Engineering with Empathy 

In my view,  school documents pertaining to Digital Citizenship should be intertwined or merged with the Communication Charters or Essential Agreements that mirror how we speak and care for each other in the real world. This would help the school develop a shared vision of Digital Citizenship while also acknowledging the importance of including all stakeholders. It also places it at the forefront of many discussions pertaining to the parallel skills in and outside of a digital space.  

Getting the students involved in the creative process allows for each voice to be heard and for each class to develop a collective understanding of its importance within the school and at home.

The synthesizing of these two school-related documents should also occur with more explicit emphasis on Common Sense Media and the ISTE Standards.  This collective culture pertaining to #DigCit can be spearheaded by the admin or leadership team, but ultimately will be individualized and purposefully designed for and by each grade level. 

The following infographic from iste.org outlines the parallels between being a good citizen and a good digital citizen.
Citizenship in the Digital Age Infographic

Find more education infographics on e-Learning Infographics via 

Perhaps, once a common understanding is reached within each grade level, we could then ask teachers to share and compare their “tech agreements.” This will help the school and the teachers develop a better understanding of what it looks like it the grade level above and below them.  It also allows them to survey what the students want. This slow burn to the vertical alignment starts with the same sequence with teachers as it does with the students. Develop a shared vision by unpacking the language and understanding of each teacher’s perspective, and make connections between being a good citizen and good digital citizenship.  Afterwards, take the time to go through that delicate process of understanding the causation, the parameters, and the process to allow student-teacher ownership. This type of discussion will probably be ongoing, but that is a good thing!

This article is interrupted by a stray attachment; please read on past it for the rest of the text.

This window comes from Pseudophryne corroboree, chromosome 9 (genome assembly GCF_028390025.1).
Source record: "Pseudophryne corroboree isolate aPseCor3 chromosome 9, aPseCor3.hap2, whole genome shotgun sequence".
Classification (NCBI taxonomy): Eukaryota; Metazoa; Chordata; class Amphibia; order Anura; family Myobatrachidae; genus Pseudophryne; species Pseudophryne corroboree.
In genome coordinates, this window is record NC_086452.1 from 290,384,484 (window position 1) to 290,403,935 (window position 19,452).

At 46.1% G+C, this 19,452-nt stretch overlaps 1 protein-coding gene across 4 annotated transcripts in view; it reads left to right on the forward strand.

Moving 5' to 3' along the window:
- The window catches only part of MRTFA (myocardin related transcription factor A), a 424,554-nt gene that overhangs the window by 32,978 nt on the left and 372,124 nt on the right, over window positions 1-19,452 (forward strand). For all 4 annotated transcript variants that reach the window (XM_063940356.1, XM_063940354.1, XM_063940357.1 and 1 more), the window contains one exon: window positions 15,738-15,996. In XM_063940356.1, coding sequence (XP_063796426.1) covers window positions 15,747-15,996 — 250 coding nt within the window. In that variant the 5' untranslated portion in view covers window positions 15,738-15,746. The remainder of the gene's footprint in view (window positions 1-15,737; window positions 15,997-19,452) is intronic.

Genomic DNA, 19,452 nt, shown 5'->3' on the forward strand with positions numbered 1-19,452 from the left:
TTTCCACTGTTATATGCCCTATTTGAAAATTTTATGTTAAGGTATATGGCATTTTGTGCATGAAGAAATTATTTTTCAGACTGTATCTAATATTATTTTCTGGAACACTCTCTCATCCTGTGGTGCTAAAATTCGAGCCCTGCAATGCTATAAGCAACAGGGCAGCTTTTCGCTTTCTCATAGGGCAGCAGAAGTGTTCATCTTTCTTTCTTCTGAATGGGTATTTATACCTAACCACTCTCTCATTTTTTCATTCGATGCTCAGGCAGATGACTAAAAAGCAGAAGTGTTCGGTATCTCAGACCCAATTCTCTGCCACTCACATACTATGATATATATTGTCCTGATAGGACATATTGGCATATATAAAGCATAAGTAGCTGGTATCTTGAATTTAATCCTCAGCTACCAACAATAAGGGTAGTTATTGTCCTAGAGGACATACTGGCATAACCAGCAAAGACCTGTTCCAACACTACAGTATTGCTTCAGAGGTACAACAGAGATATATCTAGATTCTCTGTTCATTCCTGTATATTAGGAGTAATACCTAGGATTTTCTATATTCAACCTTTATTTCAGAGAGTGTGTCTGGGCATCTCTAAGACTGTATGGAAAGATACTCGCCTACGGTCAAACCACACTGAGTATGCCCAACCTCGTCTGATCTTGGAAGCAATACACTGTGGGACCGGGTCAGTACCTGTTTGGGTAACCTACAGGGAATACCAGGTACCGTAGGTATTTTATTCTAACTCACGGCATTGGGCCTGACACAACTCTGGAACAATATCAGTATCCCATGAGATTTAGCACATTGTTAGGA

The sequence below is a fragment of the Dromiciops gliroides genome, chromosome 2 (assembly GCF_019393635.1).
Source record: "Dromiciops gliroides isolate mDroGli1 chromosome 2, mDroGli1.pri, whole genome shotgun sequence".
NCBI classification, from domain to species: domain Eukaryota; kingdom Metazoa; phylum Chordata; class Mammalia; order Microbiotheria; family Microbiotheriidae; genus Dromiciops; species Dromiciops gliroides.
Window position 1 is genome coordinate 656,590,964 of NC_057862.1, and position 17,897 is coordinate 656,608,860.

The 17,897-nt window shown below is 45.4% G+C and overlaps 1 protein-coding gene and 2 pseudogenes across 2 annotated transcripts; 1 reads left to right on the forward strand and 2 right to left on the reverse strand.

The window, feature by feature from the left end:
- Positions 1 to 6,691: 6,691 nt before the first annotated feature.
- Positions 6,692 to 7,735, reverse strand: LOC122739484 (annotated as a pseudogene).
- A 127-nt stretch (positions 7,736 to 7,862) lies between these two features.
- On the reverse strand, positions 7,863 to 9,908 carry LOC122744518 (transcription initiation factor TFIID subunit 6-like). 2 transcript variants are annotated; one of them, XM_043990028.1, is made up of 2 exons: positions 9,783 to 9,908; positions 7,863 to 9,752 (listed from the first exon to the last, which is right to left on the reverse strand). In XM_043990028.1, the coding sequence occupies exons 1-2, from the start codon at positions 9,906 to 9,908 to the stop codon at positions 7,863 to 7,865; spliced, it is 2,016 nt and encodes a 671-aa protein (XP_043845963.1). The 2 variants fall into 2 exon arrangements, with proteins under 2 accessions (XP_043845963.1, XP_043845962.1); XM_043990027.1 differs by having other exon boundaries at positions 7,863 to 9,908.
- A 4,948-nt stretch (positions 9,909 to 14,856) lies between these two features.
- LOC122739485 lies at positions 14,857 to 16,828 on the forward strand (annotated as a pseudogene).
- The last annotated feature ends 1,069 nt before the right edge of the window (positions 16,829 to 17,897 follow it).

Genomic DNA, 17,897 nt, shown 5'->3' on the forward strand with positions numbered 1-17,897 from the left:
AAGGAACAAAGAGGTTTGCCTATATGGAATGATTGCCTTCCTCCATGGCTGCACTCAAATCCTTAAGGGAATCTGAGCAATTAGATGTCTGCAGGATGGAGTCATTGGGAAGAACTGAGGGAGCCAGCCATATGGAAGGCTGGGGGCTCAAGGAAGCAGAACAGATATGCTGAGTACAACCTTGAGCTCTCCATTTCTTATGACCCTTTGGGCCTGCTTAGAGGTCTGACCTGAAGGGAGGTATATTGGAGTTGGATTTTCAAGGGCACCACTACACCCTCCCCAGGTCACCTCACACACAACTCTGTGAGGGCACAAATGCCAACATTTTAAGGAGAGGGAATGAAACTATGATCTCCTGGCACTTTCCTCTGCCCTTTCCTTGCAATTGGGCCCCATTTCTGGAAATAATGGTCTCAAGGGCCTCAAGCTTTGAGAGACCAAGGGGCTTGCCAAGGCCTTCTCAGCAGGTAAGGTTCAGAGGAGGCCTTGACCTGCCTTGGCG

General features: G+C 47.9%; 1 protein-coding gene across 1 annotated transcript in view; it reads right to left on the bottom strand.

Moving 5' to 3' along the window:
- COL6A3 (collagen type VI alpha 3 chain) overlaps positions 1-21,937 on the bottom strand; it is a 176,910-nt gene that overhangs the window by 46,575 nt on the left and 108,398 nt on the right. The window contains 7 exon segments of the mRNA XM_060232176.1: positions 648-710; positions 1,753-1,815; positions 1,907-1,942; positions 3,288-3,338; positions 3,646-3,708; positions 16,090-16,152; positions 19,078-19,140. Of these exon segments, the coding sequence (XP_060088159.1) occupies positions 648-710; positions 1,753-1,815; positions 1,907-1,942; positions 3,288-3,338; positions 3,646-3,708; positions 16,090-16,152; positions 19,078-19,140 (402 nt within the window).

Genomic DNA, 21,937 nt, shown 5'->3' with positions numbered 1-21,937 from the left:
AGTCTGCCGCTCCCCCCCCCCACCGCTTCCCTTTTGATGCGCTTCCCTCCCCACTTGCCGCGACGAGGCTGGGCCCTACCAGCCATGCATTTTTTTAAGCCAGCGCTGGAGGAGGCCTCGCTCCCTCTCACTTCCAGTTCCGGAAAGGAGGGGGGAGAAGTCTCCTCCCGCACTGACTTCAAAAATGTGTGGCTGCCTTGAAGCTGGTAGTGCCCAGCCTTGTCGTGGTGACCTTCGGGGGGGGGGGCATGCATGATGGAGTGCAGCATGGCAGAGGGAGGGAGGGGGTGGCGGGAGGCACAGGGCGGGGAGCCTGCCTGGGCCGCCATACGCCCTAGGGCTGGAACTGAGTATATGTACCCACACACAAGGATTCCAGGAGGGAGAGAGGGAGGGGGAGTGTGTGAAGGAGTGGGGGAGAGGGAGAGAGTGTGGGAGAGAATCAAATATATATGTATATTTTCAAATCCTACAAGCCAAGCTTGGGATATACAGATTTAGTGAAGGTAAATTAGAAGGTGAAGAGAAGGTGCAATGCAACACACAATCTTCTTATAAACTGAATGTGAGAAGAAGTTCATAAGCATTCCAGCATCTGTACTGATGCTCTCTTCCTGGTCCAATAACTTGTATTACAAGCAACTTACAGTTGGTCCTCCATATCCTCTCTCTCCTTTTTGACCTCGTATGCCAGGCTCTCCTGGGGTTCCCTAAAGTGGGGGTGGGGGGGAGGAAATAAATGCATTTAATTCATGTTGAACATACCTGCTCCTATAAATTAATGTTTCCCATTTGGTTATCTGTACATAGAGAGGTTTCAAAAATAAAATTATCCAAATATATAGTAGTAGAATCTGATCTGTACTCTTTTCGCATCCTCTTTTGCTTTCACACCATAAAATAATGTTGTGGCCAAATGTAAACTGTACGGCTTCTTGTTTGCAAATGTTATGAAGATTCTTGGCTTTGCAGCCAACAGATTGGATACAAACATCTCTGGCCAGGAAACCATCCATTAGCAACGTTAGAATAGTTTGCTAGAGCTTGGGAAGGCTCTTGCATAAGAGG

The bridge between the digital divide separating digital natives from digital immigrants and outdated views from updated perspectives can be engineered with empathy, just as long as we don’t lose focus of our shared set of values. We can’t grow too comfortable in our acceptance of the way things are either, even if they might be okay today. Technology is an industry of increasing disruption and change, but within disruption and change, there is always an opportunity for growth, refinement, and behavioral action. Positively laying the structural framework, that connects everyone is our role as educators.


Final Wondering?

How do you identify consistencies that help bridge the digital divide and get everyone over to the same side?

Press Start : Digital Citizenship in Kindergarten